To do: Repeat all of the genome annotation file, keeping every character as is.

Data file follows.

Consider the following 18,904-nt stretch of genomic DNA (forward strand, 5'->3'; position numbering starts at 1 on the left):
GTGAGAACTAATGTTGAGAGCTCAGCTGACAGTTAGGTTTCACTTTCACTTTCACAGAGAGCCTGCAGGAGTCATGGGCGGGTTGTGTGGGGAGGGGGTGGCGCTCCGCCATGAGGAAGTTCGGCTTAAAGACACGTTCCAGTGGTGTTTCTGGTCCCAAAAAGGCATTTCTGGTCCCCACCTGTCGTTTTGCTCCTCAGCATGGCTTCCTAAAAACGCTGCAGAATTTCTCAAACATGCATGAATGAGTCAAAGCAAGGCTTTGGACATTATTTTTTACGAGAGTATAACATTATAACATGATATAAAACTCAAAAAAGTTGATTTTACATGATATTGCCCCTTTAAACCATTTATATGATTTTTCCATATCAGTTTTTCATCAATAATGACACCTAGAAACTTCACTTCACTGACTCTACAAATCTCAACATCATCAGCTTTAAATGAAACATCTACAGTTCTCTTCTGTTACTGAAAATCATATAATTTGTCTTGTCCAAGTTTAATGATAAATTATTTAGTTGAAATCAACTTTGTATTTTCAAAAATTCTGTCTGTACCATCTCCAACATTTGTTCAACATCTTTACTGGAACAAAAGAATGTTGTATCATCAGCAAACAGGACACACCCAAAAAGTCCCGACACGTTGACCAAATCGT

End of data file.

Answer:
Consider the following 18,904-nt stretch of genomic DNA (forward strand, 5'->3'; position numbering starts at 1 on the left):
GTGAGAACTAATGTTGAGAGCTCAGCTGACAGTTAGGTTTCACTTTCACTTTCACAGAGAGCCTGCAGGAGTCATGGGCGGGTTGTGTGGGGAGGGGGTGGCGCTCCGCCATGAGGAAGTTCGGCTTAAAGACACGTTCCAGTGGTGTTTCTGGTCCCAAAAAGGCATTTCTGGTCCCCACCTGTCGTTTTGCTCCTCAGCATGGCTTCCTAAAAACGCTGCAGAATTTCTCAAACATGCATGAATGAGTCAAAGCAAGGCTTTGGACATTATTTTTTACGAGAGTATAACATTATAACATGATATAAAACTCAAAAAAGTTGATTTTACATGATATTGCCCCTTTAAACCATTTATATGATTTTTCCATATCAGTTTTTCATCAATAATGACACCTAGAAACTTCACTTCACTGACTCTACAAATCTCAACATCATCAGCTTTAAATGAAACATCTACAGTTCTCTTCTGTTACTGAAAATCATATAATTTGTCTTGTCCAAGTTTAATGATAAATTATTTAGTTGAAATCAACTTTGTATTTTCAAAAATTCTGTCTGTACCATCTCCAACATTTGTTCAACATCTTTACTGGAACAAAAGAATGTTGTATCATCAGCAAACAGGACACACCCAAAAAGTCCCGACACGTTGACCAAATCGT